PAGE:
Social Stories™ to alleviate challenging behaviour and social difficulties exhibited by children with autism spectrum disorder in mainstream schools: design of a manualised training toolkit and feasibility study for a cluster randomised controlled trial with nested qualitative and cost-effectiveness components

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BACKGROUND: A Social Story™ (Carol Gray) is a child-friendly intervention that is used to give children with autism spectrum disorders (ASDs) social information in situations where they have social difficulties. Limited evidence mainly using single-case designs suggests that they can reduce anxiety and challenging behaviour.

OBJECTIVES: The objectives were to conduct a systematic review, use this to develop a manualised intervention and run a feasibility trial to inform a fully powered randomised controlled trial (RCT) on their clinical effectiveness and cost-effectiveness in schools.

DESIGN: This is a three-stage study following the Medical Research Council framework for complex interventions. Specifically, it involved a theoretical phase, a qualitative stage and a feasibility trial stage.

SETTING: Qualitative interviews and focus groups took place in Child and Adolescent Mental Health Service and primary care settings. The feasibility study took place in 37 local mainstream schools.

PARTICIPANTS: Fifty children (aged 5-15 years) in mainstream school settings with a diagnosis of ASD were entered into the trial. For each child, an associated teacher and parent was also recruited.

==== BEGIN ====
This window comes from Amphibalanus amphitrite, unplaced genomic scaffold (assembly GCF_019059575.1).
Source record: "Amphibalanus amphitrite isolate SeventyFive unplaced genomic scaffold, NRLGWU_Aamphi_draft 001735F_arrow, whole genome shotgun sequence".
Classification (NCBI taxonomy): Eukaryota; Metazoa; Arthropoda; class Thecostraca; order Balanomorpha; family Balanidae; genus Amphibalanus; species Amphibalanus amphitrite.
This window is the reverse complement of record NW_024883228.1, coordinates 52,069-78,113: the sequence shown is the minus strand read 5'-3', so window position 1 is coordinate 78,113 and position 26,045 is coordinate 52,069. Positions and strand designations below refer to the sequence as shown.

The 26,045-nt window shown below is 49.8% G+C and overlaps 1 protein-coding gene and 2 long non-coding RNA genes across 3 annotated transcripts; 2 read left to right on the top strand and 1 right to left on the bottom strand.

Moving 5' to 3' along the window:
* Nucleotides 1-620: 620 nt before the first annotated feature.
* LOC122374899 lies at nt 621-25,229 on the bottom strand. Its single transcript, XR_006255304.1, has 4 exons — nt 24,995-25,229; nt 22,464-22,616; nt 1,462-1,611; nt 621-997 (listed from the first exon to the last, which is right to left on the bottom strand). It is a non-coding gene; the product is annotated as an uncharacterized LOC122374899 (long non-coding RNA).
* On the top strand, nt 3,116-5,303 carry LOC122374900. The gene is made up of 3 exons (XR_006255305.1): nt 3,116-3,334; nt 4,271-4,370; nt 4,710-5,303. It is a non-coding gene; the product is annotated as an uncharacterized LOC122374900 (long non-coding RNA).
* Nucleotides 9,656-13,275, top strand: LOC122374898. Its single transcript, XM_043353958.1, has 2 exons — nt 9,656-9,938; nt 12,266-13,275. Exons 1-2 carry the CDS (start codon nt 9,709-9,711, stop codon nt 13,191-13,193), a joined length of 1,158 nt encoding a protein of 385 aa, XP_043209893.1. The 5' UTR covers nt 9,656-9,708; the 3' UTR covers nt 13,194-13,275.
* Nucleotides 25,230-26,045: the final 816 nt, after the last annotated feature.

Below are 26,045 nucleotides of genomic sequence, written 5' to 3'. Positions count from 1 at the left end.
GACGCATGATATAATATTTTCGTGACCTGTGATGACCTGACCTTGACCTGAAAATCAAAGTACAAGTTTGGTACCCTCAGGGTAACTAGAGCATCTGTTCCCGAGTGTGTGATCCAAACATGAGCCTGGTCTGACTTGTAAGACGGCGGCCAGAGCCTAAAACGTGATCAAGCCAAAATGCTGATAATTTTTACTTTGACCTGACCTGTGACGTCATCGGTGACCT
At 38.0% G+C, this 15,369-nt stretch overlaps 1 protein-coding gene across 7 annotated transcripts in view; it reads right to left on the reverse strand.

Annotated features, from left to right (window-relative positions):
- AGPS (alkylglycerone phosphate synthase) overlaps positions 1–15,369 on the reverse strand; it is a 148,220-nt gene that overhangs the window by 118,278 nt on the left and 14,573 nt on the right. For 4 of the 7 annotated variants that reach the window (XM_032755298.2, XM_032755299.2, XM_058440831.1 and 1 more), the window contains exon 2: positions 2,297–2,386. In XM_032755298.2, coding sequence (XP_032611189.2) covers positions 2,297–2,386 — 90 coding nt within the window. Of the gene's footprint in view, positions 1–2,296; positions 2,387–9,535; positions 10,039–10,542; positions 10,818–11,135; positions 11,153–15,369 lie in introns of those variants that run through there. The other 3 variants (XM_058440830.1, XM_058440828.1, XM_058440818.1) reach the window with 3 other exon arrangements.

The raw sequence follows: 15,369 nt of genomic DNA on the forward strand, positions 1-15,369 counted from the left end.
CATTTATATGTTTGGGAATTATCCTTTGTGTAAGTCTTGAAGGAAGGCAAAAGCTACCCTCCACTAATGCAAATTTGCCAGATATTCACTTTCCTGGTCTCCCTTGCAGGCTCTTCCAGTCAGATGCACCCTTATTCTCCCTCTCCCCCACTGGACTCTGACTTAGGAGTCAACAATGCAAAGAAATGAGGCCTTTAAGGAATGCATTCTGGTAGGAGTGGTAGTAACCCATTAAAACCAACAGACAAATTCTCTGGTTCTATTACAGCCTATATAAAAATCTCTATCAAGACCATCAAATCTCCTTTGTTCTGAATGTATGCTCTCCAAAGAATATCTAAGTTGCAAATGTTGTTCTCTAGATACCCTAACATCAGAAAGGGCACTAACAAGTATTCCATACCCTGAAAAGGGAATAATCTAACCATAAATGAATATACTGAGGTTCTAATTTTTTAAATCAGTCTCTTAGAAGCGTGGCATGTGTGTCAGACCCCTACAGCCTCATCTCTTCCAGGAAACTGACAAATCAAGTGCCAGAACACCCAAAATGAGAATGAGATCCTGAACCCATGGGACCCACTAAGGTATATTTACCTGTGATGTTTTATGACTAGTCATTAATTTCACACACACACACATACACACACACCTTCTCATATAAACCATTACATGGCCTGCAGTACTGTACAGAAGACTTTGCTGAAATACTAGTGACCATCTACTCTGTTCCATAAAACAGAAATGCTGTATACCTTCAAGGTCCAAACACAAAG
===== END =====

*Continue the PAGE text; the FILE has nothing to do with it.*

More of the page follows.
INTERVENTIONS: The intervention was a goal-setting session followed by a manualised toolkit (including a training session) for creating Social Stories™ for use with school-aged children. The comparator treatment was a goal-setting session followed by an attention control. Both arms received treatment as usual.

MAIN OUTCOME MEASURES: Outcomes tested as part of the feasibility study included child- and proxy-completed questionnaires for mental health, quality of life and goal-based outcome measures. Adults additionally completed behaviour diaries and the parental stress index.

RESULTS: The review found that the research into social stories is predominantly based in the USA, carried out in under-12-year-olds and using single-case designs. Most studies either did not follow established Social Story criteria or did not report if they did. The assessment of effectiveness presents a largely positive picture but is limited by methodological issues. There were no adequate RCTs and insufficient information to assess a number of important sources of potential bias in most studies. A manualised intervention was produced using an iterative process between user focus groups and a writing team, and assessed in the feasibility study. All 50 participant groups were recruited within the study time frame. Two outcome measures, the Social Responsiveness Scale-2 and the custom-made goal-based measure, showed high levels of completion rates and appeared to be capturing social and behaviour skills targeted by the use of Social Stories. Detailed recommendations for a full trial are provided.

LIMITATIONS: Blinding of participants was not feasible. Treatment fidelity was not assessed because of low levels of story return rates.

CONCLUSIONS: The study showed that a fully powered RCT is feasible with an extended geographical footprint. A large amount of data and information has helped to inform the design of this RCT, which will be the subject of a future research grant application. Future work could focus on developing an appropriate blinded outcome measure for this population.

STUDY REGISTRATION: This study is registered as PROSPERO CRD42011001440.

TRIAL REGISTRATION: Current Controlled Trials ISRCTN96286707.

FUNDING: This project was funded by the NIHR Health Technology Assessment programme and will be published in full in Health Technology Assessment; Vol. 20, No. 6. See the NIHR Journals Library website for further project information.

Original languageEnglish
Pages (from-to)1-258
Number of pages258
JournalHealth technology assessment
Issue number6
Publication statusPublished - 1 Jan 2016

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